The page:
What happens if you don’t pay homeowners association fees? Let us count the penalties.

Late Fees

For most HOAs, the first course of action is typically to add a late fee or interest charge to the delinquent amount. In California, Civil Code Section 5650 grants this authority to homeowners associations. 

The section states that fees turn delinquent 15 days after they become due. The exception to this rule is if an HOA’s governing documents allow longer periods.

The dollar amount depends on the association. However, California law states that late charges may not exceed 10% of the delinquent amount or $10, whichever is greater. An HOA’s CC&Rs, though, can specify a smaller amount. 

Moreover, associations can only apply one late charge per assessment. After that, an HOA may charge an interest rate of 12% until the homeowner settles their debt.

It is important to remember that an HOA may only charge a late fee or interest when homeowners don’t pay HOA fees. Late fees and interest charges don’t apply to fines.

Do You Have to Pay HOA Late Fees?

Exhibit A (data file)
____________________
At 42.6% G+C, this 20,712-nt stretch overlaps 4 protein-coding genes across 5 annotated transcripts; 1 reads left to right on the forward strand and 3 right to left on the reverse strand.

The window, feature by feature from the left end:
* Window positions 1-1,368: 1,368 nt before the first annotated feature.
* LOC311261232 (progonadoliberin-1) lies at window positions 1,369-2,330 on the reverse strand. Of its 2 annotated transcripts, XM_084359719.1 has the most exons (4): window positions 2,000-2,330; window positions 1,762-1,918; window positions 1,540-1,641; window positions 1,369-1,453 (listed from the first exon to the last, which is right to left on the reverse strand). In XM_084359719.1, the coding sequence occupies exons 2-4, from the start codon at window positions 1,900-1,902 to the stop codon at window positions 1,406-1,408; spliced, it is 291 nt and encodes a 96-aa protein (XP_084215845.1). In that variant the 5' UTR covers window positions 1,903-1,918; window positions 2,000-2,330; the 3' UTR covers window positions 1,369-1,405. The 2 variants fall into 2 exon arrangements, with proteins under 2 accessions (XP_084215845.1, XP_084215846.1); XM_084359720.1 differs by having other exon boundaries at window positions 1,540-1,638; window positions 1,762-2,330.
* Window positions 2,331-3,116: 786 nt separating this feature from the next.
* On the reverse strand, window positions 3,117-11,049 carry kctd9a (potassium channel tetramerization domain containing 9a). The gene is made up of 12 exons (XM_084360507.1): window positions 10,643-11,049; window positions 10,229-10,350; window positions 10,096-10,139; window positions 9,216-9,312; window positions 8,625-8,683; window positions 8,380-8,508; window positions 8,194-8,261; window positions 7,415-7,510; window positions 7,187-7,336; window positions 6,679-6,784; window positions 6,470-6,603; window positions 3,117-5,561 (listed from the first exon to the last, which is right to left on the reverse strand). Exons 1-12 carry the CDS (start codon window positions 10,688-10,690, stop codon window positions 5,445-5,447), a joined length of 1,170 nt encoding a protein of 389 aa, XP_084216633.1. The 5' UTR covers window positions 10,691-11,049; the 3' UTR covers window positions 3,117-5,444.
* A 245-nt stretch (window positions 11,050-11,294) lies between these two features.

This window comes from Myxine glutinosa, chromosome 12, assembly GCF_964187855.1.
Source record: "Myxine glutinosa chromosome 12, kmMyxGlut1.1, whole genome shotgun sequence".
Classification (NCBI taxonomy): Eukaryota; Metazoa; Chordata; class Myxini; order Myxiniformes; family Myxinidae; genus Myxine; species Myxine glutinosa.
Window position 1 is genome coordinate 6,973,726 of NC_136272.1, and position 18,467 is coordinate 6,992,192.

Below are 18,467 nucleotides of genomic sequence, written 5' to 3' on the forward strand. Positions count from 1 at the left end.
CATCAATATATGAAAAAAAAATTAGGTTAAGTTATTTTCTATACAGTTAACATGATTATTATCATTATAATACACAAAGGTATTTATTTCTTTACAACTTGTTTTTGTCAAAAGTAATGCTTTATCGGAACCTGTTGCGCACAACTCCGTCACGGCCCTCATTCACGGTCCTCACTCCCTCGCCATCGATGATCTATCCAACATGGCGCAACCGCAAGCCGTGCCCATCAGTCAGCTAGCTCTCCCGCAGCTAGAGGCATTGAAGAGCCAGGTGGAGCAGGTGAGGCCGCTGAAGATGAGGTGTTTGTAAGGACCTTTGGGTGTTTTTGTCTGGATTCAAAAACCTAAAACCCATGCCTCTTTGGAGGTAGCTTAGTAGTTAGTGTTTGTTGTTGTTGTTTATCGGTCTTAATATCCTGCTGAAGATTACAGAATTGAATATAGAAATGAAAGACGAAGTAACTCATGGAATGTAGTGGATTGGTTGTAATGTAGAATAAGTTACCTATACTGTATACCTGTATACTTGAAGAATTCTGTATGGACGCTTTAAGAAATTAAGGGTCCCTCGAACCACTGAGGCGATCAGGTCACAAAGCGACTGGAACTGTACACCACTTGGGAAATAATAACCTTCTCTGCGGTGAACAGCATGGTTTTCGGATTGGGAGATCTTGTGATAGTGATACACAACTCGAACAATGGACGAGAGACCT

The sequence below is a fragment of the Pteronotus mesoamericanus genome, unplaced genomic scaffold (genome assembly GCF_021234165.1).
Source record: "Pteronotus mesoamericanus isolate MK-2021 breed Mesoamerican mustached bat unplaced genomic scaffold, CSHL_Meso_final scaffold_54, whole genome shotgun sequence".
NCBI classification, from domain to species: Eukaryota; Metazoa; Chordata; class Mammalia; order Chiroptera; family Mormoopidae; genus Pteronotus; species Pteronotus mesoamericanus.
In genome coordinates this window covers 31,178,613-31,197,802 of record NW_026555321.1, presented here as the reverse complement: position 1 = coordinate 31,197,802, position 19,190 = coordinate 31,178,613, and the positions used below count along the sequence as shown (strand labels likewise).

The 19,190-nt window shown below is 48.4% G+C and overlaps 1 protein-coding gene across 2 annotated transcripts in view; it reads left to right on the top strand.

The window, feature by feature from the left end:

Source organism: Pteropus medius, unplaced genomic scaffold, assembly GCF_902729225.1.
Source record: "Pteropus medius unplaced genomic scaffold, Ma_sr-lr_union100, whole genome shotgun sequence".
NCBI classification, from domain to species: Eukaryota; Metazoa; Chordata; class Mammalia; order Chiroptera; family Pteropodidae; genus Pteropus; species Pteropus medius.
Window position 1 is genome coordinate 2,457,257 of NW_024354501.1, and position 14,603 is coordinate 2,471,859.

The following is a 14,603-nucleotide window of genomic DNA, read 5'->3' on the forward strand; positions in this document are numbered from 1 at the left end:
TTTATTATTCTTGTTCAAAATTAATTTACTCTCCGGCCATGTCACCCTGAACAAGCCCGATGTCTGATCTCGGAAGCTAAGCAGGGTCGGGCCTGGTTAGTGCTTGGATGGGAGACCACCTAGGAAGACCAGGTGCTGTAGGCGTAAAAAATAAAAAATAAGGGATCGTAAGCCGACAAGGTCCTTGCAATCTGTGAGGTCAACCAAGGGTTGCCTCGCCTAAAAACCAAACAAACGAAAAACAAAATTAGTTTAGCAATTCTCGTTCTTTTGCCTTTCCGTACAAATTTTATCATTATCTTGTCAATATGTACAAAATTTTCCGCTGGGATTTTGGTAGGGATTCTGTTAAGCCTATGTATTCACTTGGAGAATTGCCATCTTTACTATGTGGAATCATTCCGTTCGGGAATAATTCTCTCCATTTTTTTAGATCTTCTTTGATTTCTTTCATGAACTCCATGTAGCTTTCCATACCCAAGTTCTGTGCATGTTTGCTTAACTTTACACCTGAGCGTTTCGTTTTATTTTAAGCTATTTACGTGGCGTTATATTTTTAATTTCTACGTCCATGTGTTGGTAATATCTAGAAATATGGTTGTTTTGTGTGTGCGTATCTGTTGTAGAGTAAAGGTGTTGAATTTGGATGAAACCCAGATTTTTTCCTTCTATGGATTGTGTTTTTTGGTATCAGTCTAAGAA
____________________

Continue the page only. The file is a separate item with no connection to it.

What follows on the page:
The short answer is yes. The delinquent homeowner must settle both amounts if an HOA applies a late fee to an unpaid assessment. However, as stated above, an HOA may not charge a late fee on fines for violations.

Many homeowners want to know how to fight HOA late fees. While it is difficult to “fight” late fees, especially if an HOA is authorized to levy them and appropriately does so, a homeowner may attempt to negotiate with their HOA board. 

Suspension of Privileges

Homeowners associations may also suspend a homeowner’s privileges for failing to settle their dues. Suspending privileges usually involves temporarily barring an owner from accessing common amenities or facilities. 

However, an HOA may not suspend a homeowner’s access to elevators, lobbies, utilities, and trash collection services. Additionally, while an HOA can suspend an owner’s privilege to use a meeting facility for an unrelated HOA purpose, it may not bar an owner from using it to attend an HOA meeting or participate in elections. An HOA also can’t revoke a member’s voting rights.

An HOA in California must follow due process when suspending a member’s privileges due to unpaid fees. Moreover, the association’s CC&Rs must reflect the suspension of privileges as part of its published policy for collecting delinquent dues.

Collection Agency